Paste formatting with one keystroke
If you’d like several disconnected cells to share a format, such as bold text and a background color, it can be a hassle to select each cell one at a time, open its cell-format dialog box, and make the changes you want. Instead, reformat one of the cells, and then select all of the others by pressing Ctrl, and clicking them one by one. Once they’re all highlighted, press F4 to apply the formatting to all of them at once.
I finally finished getting my laptop setup to dual boot with Fedora Core Linux and Windows XP.
I had a few major issues but was finally able to find the correct solution to my problem.
1. After setting up separate partition with Partition Magic and then install Fedora Core 8, the Windows system would not boot saying “autochk autocheck not found” and going straight to the dreaded blue screen of death. I discovered that Partition Magic (or the Fedora install) marked the NTFS partition as hidden. I had to use a utility called BootIT NG, creating a bootable CD and using this utility (without installing to) to switch from a hidden NTFS partition to not hidden.
Problem 1 Solved.
2. This one took a lot longer. I have Dell Latitude D420 with a Broadcom 1390 WLAN MiniCard. These drivers were never offered for Linux so the necessary drivers had to be reverse engineered (not by me, of course, but they are out there). There are apparently two options which as a Linux-noob, I couldn’t tell more than that. I tried a number of forums and went step by step through the provided procedure. I did at least 3 fresh installs of the entire operating system, after I felt I had mucked up the system beyond fixing. Finally, the one the worked was here:
I’m going to quote most of it here for future reference, but I give them full credit for something that works. And definitely use the NetworkManager hint below. I used the b43 drivers below and everything worked.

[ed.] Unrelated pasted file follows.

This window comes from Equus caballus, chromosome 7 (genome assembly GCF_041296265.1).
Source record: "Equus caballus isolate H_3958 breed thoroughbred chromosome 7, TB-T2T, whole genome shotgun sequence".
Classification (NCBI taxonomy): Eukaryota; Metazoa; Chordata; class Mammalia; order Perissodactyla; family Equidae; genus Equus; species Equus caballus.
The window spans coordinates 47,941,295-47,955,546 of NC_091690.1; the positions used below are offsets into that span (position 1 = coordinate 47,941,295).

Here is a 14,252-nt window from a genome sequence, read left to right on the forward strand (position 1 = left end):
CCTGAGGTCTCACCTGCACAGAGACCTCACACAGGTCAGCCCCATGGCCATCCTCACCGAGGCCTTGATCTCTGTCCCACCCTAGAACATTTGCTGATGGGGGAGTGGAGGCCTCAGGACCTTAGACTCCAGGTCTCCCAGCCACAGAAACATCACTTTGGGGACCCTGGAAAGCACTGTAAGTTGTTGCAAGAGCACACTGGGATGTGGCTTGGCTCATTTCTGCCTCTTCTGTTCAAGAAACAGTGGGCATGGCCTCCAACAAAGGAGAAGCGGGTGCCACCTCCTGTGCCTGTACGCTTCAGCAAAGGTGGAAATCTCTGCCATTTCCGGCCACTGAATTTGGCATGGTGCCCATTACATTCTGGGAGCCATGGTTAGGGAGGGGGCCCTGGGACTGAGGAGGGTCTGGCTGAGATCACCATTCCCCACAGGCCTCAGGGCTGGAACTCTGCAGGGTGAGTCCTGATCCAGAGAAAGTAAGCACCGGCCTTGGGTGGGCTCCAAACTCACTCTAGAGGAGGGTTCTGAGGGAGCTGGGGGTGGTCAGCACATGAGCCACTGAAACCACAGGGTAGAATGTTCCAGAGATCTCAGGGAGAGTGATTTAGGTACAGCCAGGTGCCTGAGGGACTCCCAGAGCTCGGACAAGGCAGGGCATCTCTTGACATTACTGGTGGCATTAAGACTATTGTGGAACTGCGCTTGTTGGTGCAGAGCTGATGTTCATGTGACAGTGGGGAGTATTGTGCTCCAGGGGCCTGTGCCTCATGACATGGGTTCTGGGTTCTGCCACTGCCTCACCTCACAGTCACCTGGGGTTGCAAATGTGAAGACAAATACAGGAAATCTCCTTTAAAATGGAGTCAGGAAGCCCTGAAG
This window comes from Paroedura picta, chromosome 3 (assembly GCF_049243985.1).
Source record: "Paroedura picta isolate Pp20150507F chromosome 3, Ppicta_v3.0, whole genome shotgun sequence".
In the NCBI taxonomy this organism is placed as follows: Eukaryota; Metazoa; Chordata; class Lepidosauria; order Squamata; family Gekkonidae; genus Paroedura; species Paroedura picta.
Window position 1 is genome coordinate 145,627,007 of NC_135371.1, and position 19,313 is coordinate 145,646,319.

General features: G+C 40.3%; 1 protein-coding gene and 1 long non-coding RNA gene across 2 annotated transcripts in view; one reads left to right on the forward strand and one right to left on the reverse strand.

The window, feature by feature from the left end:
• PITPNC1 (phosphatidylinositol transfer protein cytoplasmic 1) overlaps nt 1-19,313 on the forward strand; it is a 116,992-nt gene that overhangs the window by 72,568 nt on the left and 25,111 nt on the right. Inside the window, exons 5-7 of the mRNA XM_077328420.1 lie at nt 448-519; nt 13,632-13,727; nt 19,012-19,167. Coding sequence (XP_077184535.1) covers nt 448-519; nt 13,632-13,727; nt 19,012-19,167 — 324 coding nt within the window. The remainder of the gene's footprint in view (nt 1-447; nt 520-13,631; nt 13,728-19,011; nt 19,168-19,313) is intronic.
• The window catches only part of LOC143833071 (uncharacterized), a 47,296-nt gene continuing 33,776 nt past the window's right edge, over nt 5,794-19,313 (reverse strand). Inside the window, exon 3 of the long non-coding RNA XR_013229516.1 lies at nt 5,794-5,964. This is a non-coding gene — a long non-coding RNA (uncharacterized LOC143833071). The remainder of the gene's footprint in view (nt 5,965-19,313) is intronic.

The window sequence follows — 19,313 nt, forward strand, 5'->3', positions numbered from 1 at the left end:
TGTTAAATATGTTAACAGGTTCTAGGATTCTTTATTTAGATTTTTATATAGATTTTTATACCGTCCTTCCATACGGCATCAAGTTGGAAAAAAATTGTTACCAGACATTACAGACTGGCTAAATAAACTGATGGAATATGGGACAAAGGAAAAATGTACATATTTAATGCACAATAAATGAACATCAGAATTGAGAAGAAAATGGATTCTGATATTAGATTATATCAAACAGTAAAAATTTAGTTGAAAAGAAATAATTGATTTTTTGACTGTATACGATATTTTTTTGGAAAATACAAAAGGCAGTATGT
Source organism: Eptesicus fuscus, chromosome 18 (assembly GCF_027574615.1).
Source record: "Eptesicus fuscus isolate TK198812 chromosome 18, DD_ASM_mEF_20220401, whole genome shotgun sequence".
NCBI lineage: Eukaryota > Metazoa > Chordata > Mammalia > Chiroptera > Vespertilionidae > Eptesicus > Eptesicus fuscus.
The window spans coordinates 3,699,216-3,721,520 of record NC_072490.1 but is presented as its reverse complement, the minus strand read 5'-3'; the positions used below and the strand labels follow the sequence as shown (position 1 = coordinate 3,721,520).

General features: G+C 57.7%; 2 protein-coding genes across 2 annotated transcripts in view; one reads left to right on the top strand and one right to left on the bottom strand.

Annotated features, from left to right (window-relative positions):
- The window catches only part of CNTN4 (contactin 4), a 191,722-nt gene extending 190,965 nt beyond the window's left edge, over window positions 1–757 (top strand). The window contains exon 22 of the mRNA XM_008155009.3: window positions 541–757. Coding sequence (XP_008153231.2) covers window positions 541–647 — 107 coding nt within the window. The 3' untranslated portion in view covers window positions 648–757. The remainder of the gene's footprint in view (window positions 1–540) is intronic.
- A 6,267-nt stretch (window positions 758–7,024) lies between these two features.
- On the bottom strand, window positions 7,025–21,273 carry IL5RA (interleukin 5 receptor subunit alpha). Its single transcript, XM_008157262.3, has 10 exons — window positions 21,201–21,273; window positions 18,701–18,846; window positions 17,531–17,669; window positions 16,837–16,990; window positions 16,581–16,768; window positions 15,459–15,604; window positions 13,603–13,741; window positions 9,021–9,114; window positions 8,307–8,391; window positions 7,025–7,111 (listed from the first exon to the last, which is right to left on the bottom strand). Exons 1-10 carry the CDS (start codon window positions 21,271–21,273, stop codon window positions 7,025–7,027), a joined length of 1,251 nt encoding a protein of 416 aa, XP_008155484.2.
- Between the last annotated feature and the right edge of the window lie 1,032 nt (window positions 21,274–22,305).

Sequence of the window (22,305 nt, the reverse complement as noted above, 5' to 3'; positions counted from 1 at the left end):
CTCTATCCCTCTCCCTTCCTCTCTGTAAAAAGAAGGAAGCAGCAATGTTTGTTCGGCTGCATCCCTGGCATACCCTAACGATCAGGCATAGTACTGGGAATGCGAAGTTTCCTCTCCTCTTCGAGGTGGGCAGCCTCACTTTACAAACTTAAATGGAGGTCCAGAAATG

Doing the Work
- Open a terminal .
- Install the bcm43xx-fwcutter and b43-fwcutter packages:
su -c 'yum install bcm43xx-fwcutter b43-fwcutter'
- Download the correct firmware for your device from here or select the correct firmware from the following links:For b43, download and untar Version 4 firmware:
For b43legacy and bcm43xx, download Version 3 firmware:
- Extract the firmware:For b43:
su -c 'b43-fwcutter -w /lib/firmware /path/to/kmod/wl_apsta.o'
su - c 'b43-fwcutter -w /lib/firmware /path/to/wl_apsta-188.8.131.52.o'
su -c 'bcm43xx-fwcutter -w /lib/firmware /path/to/wl_apsta-184.108.40.206.o'
- Optional: Enable NetworkManager for managing this device (very recommended!)
- Alias the correct module to your wlan0 device:For b43:
echo "alias wlan0 b43" >> /etc/modprobe.conf
echo "alias wlan0 b43legacy" >> /etc/modprobe.conf
- Now, reload the driver:For b43:
su -l -c 'rmmod b43 && modprobe b43'
su -l -c 'rmmod b43legacy && modprobe b43legacy'
- If the reload fails, just reboot.
Problem 2 Solved: WOOOHOOOO!!!!